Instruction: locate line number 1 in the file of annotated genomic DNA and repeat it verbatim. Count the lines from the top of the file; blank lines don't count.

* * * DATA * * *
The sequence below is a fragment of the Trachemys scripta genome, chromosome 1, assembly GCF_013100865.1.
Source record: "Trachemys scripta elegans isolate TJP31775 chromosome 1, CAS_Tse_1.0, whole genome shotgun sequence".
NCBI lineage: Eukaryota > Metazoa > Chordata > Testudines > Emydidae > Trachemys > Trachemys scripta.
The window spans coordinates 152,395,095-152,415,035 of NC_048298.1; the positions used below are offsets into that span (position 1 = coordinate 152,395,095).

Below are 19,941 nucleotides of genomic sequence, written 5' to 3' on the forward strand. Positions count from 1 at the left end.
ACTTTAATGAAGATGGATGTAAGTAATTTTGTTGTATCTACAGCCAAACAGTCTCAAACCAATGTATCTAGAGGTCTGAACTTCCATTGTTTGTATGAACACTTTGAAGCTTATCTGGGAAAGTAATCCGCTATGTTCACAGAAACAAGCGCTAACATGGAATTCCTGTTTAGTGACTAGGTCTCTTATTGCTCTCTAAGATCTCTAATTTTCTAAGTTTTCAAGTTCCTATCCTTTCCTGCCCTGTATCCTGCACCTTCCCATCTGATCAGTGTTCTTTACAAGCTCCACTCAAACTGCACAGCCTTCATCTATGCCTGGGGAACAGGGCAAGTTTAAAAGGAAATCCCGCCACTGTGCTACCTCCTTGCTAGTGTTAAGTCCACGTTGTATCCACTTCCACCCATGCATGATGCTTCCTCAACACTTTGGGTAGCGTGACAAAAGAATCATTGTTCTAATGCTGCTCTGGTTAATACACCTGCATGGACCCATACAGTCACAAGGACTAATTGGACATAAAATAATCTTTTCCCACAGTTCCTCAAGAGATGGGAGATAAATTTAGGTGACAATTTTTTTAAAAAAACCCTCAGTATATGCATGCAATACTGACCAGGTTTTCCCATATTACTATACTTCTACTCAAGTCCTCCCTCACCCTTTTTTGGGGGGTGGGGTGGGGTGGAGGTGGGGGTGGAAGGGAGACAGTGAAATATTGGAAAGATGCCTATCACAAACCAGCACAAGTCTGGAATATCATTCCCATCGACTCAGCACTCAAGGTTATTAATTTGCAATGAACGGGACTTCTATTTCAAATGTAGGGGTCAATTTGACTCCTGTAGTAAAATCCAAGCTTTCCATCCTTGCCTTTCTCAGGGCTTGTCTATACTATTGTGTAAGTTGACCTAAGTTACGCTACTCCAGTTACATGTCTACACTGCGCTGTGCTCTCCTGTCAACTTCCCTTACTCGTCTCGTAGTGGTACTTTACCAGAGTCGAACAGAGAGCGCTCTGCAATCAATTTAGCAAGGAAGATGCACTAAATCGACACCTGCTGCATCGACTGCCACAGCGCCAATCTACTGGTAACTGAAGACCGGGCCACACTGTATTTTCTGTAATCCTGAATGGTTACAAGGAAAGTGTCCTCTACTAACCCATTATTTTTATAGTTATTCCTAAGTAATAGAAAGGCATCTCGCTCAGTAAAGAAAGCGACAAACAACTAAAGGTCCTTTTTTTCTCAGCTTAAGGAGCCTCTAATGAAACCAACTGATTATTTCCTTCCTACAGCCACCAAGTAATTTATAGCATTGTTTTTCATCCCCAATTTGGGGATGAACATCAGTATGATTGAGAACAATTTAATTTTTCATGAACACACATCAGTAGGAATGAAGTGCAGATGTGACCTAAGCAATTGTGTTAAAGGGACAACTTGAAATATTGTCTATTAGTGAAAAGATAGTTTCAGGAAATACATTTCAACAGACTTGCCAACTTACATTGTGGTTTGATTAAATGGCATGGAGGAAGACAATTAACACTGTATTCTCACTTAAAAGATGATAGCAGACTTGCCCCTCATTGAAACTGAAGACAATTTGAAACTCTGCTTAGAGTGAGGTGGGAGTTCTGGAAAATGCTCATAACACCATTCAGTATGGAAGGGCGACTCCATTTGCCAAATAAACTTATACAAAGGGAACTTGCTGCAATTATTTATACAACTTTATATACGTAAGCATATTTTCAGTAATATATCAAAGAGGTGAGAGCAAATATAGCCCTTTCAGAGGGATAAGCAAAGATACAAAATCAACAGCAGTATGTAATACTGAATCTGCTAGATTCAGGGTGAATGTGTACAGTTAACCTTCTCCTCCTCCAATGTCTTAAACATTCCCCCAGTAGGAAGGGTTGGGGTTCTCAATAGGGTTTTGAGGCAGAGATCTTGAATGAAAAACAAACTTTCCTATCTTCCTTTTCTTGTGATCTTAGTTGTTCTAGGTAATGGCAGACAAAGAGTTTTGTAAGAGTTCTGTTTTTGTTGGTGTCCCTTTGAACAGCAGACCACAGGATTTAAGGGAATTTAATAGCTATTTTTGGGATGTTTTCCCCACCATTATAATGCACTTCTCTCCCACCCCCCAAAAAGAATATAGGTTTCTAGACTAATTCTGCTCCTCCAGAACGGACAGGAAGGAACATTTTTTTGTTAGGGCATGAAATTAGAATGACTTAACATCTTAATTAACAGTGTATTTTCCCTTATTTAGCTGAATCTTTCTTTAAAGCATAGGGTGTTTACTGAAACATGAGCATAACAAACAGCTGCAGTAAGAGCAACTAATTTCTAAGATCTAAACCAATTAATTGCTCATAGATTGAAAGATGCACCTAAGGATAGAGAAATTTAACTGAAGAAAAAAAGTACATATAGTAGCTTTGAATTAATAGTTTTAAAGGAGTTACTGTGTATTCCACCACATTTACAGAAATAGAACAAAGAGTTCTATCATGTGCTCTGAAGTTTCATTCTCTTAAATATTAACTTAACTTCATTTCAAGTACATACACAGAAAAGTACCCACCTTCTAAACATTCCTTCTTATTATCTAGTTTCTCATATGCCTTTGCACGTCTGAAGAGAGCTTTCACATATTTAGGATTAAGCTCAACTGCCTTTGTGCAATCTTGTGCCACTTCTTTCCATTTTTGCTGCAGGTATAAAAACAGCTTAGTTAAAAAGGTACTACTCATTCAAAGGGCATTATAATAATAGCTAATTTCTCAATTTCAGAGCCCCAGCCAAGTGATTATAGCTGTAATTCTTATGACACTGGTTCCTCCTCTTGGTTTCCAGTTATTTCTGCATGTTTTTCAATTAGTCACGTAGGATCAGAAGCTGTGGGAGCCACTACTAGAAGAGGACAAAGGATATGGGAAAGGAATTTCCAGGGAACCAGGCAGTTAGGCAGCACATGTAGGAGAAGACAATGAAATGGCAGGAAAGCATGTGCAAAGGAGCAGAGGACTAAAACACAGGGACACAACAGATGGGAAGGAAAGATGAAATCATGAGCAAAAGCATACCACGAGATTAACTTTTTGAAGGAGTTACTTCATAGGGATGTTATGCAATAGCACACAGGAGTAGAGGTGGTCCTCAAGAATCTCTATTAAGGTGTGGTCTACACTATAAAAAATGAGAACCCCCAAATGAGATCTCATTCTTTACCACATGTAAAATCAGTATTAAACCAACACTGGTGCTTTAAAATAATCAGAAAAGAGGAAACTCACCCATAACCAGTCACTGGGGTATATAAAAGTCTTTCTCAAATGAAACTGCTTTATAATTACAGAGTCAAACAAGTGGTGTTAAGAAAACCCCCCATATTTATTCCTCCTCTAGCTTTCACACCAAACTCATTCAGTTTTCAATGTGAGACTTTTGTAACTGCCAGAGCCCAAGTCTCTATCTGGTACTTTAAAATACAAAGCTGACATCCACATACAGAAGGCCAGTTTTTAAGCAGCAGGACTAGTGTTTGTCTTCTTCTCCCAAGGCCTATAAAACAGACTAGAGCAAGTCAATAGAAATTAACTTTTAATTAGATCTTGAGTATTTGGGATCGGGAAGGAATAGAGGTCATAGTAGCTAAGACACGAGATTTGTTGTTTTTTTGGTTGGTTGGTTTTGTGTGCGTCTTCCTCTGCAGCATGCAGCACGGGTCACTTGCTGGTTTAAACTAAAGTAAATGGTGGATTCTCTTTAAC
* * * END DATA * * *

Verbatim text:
The sequence below is a fragment of the Trachemys scripta genome, chromosome 1, assembly GCF_013100865.1.